I used to tie my happiness to other people and their expectations of me, particularly at school and at home. I’d think:
“When I get an A it’ll make them happy, then I’ll be happy.”
“If I please all my teachers, then I’ll be happy.”
“If I please my parents, then I’ll be happy.”
Ultimately, I was always thinking, “If I make ‘them’ happy, then I’ll be happy.”
A nice sentiment I’m sure you’ll agree. The only teeny, tiny, slight problem was that I wasn’t happy. I’d tied my happiness to other people and totally forgotten about whether what I was doing was actually making me happy. And, really, wouldn’t they have wanted me to do what I wanted rather than constantly trying to make them happy? It’s ridiculously obvious when written down like this, but if this is what you do, you’re not at all alone.
If you tie your happiness to other people, you’ll never be able to control it, because you can’t control them. If they’re not happy or behaving how you want them to, what does that mean for you? Similarly, if you tie your happiness to your dreams and goals and achievements, it’ll always be fleeting. Because there’s always another dream or goal or achievement.
If you tie your happiness to stuff, it won’t last. Because you’ll always want more stuff. And you’ll always say, “When I get that, then I’ll be happy.” If you tie your happiness to money, it will evade you, because there’s always more money to earn. You’ll say, “When I have this much, then I’ll be happy.”
This is why people who’ve achieved a lot sometimes talk about having that empty feeling: they’ve tied their happiness to something external. Yes, they’ve achieved a lot and have loads of money and stuff, but they’re the people who do say, “When I’ve achieved this, then I’ll be happy,” “When I’ve got this much money, I’ll be happy.” It’s never ending because, as I’ve explained, there’s always something else. More stuff. More money.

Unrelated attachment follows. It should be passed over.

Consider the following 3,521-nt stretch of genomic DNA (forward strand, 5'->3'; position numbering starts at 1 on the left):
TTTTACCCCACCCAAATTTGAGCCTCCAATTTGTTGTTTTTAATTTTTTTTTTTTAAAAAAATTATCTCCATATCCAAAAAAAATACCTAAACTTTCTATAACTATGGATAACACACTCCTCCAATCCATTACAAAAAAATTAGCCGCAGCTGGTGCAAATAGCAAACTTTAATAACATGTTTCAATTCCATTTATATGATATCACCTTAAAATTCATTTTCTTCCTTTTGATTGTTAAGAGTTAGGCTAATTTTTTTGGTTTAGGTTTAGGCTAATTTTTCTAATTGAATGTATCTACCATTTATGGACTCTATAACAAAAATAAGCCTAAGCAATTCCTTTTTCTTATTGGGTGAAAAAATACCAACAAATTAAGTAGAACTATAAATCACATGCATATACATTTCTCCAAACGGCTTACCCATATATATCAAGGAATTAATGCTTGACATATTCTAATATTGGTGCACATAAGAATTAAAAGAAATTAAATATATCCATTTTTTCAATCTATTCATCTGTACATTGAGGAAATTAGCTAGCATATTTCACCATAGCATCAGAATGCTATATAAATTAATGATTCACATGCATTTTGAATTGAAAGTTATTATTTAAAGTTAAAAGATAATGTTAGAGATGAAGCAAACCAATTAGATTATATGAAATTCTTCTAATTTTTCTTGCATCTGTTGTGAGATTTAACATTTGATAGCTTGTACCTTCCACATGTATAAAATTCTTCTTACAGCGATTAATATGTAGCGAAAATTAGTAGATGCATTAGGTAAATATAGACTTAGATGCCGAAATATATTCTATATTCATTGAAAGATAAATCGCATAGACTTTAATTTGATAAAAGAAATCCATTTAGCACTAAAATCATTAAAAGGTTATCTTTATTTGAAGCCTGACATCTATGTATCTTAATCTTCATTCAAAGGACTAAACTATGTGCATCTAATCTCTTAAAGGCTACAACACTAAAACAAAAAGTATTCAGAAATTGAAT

So what’s the one reason why you aren’t happy? It’s because you’re not tying your happiness to yourself. You’re not tying it to who you are. You’re 100% in control of these things, and you can therefore be as happy as you want, for as long as you want, wherever you are. Of course, it’ll get rocked from time to time, but it can always come back to the rock-solid base that is you. And yes, you’ll grow and evolve, but you’ll still be you. You own your happiness. We all do.
Now I hear you ask, “Matt, oh wise one (okay, you probably didn’t say that), how did you tie your happiness to yourself?” I’ll tell you. I found out what was important to me. What really mattered to me, and why. Because that’s who I was — and am — and once I admitted who I truly
A nurse who worked in a hospice conducted a study on the regrets of the dying, and came out with a top 5 (look it up; it’s extremely powerful). One of the regrets, which really hit me at the time I read it, was: “I wish that I had let myself be happier.” To reiterate: this is one of the top 5 regrets of people who are at the end of their lives. I think that’s very telling. Perhaps they finally realized that happiness was a choice. Do you let yourself be happy? If you died tomorrow, would you have the same regret?
If you’re not totally happy (which is not the same as being sad or depressed), I’ll leave you with these questions:
What would happen if you were happy?
What do you have to let go of to be happy?
When you allow yourself to be happy, what will you do?
Want to read even more cool stuff about happiness? 20 Definitions Of Happiness You Need To Know
Featured photo credit: Nina Matthews via flickr.com
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